The environment as a whole can also benefit from the protection afforded to other interests when it is implicitly included in their definition. For instance, the Regulations of the Fourth Hague Convention, today considered as customary IHL, state that: “the means of injuring the enemy is not unlimited” (Art.22) and “[an] occupying State shall only be regarded as administrator and usufructuary of the public buildings, real property, forests, and agricultural works”, (Art.55). Some elements of the natural environment are therefore included in these administered areas. Likewise, in the Fourth Geneva Convention of 1949 the protection of personal property could also include environmental property: “…extensive destruction and appropriation of property, not justified by military necessity and carried out unlawfully and wantonly” (Art.147).
Similarly, the environment is protected from being used as a weapon of war by the ENMOD Convention, which restricts: “the hostile use of environmental modification techniques having widespread, long-lasting or severe effects”, although as this dates back to the 1970s, the environment as defined here is again limited to what we can broadly describe as “nature”.
Yet what of environmental considerations beyond those found in IHL? Human rights law (HRL) and IEL offer other definitions currently in use in multilateral agreements, treaties and humanitarian practice, which could be used as starting points. Obligations under both regimes are not terminated by the outbreak of hostilities, so the definitions examined below – which are by no means exhaustive – could provide valuable reference points for the debate.
A geographical dimension
A definition used by the UN Environment Programme (UNEP) includes a mix of media and geographies, and the interactions between natural systems, but leaves out the man-made environment:
“The environment is the sum of all external conditions affecting the life, development and survival of an organism. Environment refers to the physical conditions that affect natural resources (climate, geology, hazards) and the ecosystem services that sustain them (e.g. carbon, nutrient and hydrological cycles)”.
On the other hand, the 1990 UK Environment Protection Act considers what would cause harm but also gives a broader definition of what constitutes the environment:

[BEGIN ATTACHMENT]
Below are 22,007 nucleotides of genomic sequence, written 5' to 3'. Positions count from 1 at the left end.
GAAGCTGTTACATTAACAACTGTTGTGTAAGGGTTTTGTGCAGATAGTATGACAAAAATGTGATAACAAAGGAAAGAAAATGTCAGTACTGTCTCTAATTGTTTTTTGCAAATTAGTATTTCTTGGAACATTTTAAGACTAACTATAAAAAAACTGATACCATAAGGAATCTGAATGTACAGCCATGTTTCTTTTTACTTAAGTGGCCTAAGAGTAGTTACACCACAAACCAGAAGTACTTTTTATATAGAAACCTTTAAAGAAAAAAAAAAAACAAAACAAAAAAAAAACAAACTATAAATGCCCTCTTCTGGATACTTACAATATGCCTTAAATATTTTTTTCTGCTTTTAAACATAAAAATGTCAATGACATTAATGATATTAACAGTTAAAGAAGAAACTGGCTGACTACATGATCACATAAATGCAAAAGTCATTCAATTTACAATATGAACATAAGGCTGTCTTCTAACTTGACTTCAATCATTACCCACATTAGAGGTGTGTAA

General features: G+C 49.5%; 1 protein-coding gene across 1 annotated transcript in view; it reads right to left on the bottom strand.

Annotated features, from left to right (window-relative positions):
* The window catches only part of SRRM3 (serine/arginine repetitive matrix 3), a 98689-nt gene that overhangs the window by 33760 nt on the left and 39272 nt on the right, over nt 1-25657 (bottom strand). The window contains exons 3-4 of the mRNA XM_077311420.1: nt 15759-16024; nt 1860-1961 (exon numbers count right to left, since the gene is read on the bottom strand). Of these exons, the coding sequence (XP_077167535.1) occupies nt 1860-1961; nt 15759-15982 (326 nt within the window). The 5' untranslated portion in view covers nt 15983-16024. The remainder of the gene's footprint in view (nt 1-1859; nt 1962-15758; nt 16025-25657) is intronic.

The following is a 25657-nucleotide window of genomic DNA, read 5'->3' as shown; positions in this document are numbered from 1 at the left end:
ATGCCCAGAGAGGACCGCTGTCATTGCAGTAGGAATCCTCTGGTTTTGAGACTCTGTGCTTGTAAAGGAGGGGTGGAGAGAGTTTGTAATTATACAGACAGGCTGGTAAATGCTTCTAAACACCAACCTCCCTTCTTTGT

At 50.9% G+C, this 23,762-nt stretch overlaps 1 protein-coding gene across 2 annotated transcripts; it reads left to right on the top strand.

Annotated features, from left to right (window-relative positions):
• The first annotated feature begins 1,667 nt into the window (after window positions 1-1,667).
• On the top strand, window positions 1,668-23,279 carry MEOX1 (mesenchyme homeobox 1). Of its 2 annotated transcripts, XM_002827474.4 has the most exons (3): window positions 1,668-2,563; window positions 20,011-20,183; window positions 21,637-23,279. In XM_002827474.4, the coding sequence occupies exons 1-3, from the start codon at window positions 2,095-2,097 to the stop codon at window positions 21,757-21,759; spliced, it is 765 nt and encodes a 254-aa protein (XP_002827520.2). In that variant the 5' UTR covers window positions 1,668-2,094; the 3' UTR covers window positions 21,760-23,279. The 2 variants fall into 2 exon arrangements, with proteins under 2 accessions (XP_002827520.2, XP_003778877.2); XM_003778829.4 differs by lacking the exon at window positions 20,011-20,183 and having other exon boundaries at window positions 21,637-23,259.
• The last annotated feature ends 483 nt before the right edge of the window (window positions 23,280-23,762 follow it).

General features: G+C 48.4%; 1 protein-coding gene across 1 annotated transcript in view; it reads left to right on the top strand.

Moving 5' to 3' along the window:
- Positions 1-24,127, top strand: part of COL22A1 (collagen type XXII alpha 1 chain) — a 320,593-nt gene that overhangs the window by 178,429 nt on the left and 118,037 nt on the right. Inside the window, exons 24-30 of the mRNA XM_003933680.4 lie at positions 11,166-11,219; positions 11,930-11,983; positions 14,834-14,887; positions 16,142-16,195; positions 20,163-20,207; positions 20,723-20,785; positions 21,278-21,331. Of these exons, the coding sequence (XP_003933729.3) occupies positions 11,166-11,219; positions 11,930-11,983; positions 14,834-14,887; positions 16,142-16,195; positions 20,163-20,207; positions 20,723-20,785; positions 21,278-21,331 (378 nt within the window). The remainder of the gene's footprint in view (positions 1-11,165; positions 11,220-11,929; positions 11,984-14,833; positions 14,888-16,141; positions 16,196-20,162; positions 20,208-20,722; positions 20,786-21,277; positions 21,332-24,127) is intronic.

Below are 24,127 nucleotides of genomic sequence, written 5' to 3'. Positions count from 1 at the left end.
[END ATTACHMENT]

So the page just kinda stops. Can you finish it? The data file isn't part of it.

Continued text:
“[T]he “environment” consists of all, or any, of the following media, namely, the air, water and land; and the medium of air includes the air within buildings and the air within other natural or man-made structures above or below ground.”
Under the UK definition, pollution occurs when substances “…capable of causing harm to man or any other living organisms supported by the environment” are released. In so doing it links environmental degradation with direct impacts on human health.
A socio-economic dimension
In the later 1992 Convention on the Protection and Use of Transboundary Watercourses and International Lakes, more layers are added to the definition, taking in the concept of the “cultural environment” and judgements on the “economic value” of the environment:
“[…] effects on the environment include effects on human health and safety, flora, fauna, soil, air, water, climate, landscape and historical monuments or other physical structures or the interaction among these factors; they also include effects on the cultural heritage or socio-economic conditions resulting from alterations to those factors”.
With environmental damage affecting the human and “natural world”, the inclusion of environmental systems with socio-economic value could help measure damage as monetary loss. This has the advantage of helping to place a financial value on the environment (although such approaches are not without controversy). These have already been used as a basis for compensation purposes in peacetime and post-conflict settings. A temporal element is also added when dealing with the scope of damage to land (agricultural or not), ecosystems, forests and waterways used for human consumption and life: allowing for a long-term view of what the environment provides and ought to be preserved.
A cultural dimension
There are a number of differing perspectives on the cultural value of the environment, which may link ongoing human interests and historical artefacts. Looking at built artefacts for instance, the environment can be added to the list of what are considered “civilian objects”. These are usually defined under IHL as “all objects that are not military objectives” – including “buildings dedicated to religion, art, science, education or charitable purposes and historic monument”and buildings of cultural importance. As man-made objects, these are already protected by rules relating to cultural property under IHL and customary law during conflict, yet some States, such as Australia, have also included the natural environment as a civilian object in their military manuals.
Australia’s decision may have been influenced by the relationship its own indigenous communities have with traditional lands and sacred sites. More broadly, indigenous groups are increasingly vocal stakeholders in environmental preservation. In doing so they are helping to widen the definition of environmental protection to include areas of intrinsic value and human interest, without any direct link to either material or financial benefits.
The state of the environment
Determining the necessary extent of environmental remediation requires an understanding of the baseline environmental conditions of the location in question. In the vast majority of cases, increasingly well documented human interactions with ecosystems have rendered the definition of the environment as pristine and natural – as once seen in deep ecology – largely obsolete, and of little relevance in most contemporary conflicts.